The stock market plunged as biz leaders worried about the Delta variant and any possible impact on closures, federal bans and even a renewed hesitancy among home sellers.
WASHINGTON – The stock market dropped more than 900 points yesterday – more than 2.7% – as investors and business leaders focused on the Delta variant of COVID-19 and its potential to slow a booming recovery.
While doctors have focused primarily on the health of unvaccinated Americans who appear to be the primary risk category for the Delta variant, business leaders and investors seem wary of the unknown economic impact – a return to earlier shutdowns, for example, or programs created to keep people in homes by banning foreclosures and evictions.
In real estate, a new wave of infections likely won’t slow down homebuyers’ demand, which proved resilient during 2020, but some sellers could again pull back for months if they believe the pandemic danger of selling overrides their desire to move.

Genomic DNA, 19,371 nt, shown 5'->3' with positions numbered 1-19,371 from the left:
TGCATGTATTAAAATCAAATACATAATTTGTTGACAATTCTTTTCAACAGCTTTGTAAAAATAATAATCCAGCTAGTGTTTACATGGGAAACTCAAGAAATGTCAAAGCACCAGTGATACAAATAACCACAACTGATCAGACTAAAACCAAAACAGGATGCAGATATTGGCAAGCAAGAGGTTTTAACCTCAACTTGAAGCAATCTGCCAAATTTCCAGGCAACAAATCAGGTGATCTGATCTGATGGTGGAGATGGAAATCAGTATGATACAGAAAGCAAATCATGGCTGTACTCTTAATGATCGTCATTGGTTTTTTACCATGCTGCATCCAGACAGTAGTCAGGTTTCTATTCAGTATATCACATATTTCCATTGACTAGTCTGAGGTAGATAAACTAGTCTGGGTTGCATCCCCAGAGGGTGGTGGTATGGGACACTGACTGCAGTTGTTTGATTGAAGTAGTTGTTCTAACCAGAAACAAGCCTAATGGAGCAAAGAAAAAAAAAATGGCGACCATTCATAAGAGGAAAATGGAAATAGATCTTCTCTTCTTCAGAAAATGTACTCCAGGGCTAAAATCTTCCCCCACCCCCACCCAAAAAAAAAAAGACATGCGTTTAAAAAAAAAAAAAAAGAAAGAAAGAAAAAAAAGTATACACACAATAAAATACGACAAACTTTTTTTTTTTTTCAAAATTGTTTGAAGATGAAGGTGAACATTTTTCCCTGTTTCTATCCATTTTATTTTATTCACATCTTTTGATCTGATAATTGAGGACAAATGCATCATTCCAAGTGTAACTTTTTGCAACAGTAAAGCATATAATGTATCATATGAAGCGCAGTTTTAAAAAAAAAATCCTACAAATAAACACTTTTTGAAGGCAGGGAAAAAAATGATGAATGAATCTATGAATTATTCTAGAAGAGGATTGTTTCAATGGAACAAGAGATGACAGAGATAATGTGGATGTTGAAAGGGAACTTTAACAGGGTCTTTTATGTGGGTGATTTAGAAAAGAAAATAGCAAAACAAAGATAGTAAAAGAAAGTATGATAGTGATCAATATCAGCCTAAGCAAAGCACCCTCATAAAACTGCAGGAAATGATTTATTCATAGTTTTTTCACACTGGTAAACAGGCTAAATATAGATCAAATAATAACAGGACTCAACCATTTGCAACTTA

This time around, most experts think any economic impact will be uneven: Areas of the country with a high percentage of unvaccinated residents will likely see a stronger impact than areas where a high percentage of residents are fully vaccinated.
Vaccines remain widely available and free to Americans. A government website – vacines.gov – provides the location of nearby vaccination sites.
In a June 25-28 Axios/Ipsos poll, 48% of respondents were at least somewhat familiar with the Delta variant, and 36% had “heard of it.” Of that 48%, three out of four (72%) were either “very” or “somewhat” concerned.
However, even if the Delta variant caused a spike in local infections, many people in the poll had no plans to start taking precautions again, though 43% said they would self-quarantine, and 57% would stop getting together with family and friends.
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